Incorporating Market Dynamics into Human-Centered Design
We hear a lot about human-centered design – Melinda Gates has even touted it as the innovation that’s changing the most lives in the developing world. But what about the market systems in which people in developing countries are operating? OnFrontiers expert Jeff Walcott shared his thoughts with us on the importance of understanding and […]
We hear a lot about human-centered design – Melinda Gates has even touted it as the innovation that’s changing the most lives in the developing world. But what about the market systems in which people in developing countries are operating? OnFrontiers expert Jeff Walcott shared his thoughts with us on the importance of understanding and working within a market system to achieve success. Jeff is a senior business strategy consultant focused on early-stage, socially-oriented businesses and programs. He’s also a freelance photographer and photojournalist. Here’s Jeff’s write-up based on his personal observations in Kenya:
While the days of the savior complex in development work is fading, there still exists a challenge in developing countries where entrepreneurial companies and programs are too reliant on Western resources and staff for success. These models are costly and often fail, or don’t achieve sustainability, often due to the fact that they are too complex to maintain within a market that wasn’t meant to support them.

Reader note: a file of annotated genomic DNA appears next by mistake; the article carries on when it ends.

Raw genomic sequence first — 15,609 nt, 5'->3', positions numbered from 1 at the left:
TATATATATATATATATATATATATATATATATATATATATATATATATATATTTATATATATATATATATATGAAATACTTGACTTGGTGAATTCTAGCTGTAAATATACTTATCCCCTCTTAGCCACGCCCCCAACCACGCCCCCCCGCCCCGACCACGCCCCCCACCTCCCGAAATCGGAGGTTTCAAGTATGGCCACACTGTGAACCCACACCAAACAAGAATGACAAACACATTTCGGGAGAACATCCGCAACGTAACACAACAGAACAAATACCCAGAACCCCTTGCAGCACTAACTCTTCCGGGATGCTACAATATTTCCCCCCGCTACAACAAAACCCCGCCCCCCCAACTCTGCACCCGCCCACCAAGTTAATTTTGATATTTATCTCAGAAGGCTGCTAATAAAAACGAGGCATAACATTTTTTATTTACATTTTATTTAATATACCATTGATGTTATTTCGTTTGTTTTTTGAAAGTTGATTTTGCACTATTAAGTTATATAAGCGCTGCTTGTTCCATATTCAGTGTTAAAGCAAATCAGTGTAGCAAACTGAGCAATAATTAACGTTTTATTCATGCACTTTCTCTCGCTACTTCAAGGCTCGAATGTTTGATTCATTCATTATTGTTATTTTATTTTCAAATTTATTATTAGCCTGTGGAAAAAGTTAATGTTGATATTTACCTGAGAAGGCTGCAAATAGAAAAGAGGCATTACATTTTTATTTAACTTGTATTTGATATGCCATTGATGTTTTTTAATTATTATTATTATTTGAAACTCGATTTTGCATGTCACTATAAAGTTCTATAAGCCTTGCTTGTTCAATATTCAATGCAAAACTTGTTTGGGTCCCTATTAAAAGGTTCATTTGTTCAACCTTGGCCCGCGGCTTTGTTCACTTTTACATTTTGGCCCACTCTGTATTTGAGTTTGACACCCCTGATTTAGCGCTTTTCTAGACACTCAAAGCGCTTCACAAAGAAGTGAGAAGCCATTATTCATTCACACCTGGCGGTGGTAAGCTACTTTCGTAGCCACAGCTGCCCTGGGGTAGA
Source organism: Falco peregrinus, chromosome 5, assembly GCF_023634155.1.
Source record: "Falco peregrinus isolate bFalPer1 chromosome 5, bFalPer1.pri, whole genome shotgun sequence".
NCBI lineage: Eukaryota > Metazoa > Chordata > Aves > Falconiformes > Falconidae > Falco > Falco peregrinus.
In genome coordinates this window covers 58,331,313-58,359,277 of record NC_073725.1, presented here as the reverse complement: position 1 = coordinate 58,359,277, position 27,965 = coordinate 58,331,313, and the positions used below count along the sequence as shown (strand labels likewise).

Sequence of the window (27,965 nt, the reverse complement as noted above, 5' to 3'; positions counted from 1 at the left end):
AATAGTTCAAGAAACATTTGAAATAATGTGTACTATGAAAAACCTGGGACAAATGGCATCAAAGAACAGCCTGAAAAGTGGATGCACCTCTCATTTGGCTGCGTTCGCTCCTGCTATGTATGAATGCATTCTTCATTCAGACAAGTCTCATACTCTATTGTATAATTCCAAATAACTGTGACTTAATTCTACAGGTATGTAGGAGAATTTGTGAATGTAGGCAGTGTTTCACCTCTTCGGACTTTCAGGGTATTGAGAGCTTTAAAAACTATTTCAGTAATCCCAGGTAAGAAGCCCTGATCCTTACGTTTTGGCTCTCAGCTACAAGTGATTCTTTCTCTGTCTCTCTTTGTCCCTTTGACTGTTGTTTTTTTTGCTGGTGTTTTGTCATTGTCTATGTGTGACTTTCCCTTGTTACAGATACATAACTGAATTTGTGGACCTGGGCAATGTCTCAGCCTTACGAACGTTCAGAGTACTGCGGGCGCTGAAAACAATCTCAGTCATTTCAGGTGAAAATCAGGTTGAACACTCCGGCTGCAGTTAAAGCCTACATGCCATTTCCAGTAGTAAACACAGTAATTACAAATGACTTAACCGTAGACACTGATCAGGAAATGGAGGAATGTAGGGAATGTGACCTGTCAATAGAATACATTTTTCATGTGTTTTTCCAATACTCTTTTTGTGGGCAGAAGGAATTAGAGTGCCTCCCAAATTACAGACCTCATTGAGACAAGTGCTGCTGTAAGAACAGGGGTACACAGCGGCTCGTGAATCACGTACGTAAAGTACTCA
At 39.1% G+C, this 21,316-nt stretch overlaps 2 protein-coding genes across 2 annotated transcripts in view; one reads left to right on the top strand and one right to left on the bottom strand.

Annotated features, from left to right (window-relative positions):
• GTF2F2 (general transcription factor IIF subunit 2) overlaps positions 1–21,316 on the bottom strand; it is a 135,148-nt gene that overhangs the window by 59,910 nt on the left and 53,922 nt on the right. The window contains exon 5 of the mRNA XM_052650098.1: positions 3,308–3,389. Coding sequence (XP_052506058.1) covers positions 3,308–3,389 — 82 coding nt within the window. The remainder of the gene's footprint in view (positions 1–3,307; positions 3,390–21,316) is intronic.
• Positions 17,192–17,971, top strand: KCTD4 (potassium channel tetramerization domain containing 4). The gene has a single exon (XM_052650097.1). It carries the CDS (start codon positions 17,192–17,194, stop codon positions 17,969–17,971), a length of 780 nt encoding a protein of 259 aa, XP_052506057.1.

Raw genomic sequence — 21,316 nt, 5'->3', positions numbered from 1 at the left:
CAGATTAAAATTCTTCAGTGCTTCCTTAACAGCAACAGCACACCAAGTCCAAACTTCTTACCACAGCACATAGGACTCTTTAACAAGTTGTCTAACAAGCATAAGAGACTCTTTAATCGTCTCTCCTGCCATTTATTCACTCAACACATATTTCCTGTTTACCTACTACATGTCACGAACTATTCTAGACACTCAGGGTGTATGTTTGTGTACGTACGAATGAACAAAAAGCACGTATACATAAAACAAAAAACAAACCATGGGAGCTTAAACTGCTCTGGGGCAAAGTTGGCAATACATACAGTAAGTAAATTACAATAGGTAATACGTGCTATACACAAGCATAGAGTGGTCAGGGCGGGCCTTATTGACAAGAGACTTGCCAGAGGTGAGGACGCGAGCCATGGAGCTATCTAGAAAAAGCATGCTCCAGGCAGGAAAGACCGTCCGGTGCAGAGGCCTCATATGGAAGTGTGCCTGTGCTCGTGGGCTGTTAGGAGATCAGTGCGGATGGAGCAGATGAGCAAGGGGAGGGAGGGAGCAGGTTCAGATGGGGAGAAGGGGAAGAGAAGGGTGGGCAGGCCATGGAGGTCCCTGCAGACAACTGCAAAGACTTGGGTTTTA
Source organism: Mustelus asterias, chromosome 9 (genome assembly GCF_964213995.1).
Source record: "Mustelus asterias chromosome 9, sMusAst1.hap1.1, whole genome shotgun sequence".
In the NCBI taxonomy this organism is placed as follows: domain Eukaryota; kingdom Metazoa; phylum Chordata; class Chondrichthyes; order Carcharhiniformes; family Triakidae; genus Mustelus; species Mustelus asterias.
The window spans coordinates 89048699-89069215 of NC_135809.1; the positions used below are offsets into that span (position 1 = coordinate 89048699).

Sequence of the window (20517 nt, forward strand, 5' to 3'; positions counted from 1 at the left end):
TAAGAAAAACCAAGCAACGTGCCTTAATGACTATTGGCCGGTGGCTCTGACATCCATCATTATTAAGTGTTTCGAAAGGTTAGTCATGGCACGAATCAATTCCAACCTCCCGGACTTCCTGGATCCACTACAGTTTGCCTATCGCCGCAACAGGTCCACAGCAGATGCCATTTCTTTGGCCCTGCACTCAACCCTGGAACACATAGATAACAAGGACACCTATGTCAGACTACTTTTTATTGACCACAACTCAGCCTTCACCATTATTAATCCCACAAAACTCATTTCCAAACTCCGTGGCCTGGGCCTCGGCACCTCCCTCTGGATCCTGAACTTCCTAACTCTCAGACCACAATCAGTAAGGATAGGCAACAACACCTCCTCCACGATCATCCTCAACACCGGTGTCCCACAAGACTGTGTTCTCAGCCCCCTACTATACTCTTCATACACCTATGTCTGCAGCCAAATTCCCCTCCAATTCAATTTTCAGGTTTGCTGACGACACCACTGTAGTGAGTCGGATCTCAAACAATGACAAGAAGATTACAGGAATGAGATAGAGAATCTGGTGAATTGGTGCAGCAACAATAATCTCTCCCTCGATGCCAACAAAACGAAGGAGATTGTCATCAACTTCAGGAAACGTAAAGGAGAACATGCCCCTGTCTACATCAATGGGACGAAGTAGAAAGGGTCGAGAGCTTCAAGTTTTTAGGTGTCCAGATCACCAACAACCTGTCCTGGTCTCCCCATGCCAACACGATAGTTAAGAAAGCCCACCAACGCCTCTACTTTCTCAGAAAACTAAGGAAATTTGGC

Instead, social entrepreneurs and program managers can look to the existing landscape without judging it as better or worse than that to which they are accustomed. These markets can simply be viewed from an objective lens where assets are identified and utilized for the common good of the program. In other words, social entrepreneurs, instead of trying to change the entire market landscape, can capitalize on existing factors to lead their businesses to success.
A situation on Lake Victoria in Kenya helps illustrate my point. In the waters off of Mfangano Island, there exists what locals call the “city.” The lights in this “city” have nothing to do with permanent infrastructure but instead are an optical illusion created by the fishermen that use lanterns in the dark to attract omena, a baitfish, to their nets. For years these fishermen have relied on dirty and potentially dangerous kerosene lanterns to provide the light needed for their beacons. I’ve spent a night in these boats and can confirm that open flames in a wooden craft paired with fishermen who are often poor swimmers is a recipe for disaster.
However, the use of these kerosene lights has persisted for many years due mostly to one factor, cost. Up until recently, there was no other option. But with the proliferation of solar lights, suddenly there was a competing product that could provide the same service. The solar light produced on the water is similar and attracts the fish just as well as the kerosene lanterns. But people were hesitant to switch. Why? Mainly because of the high up-front price of a solar system.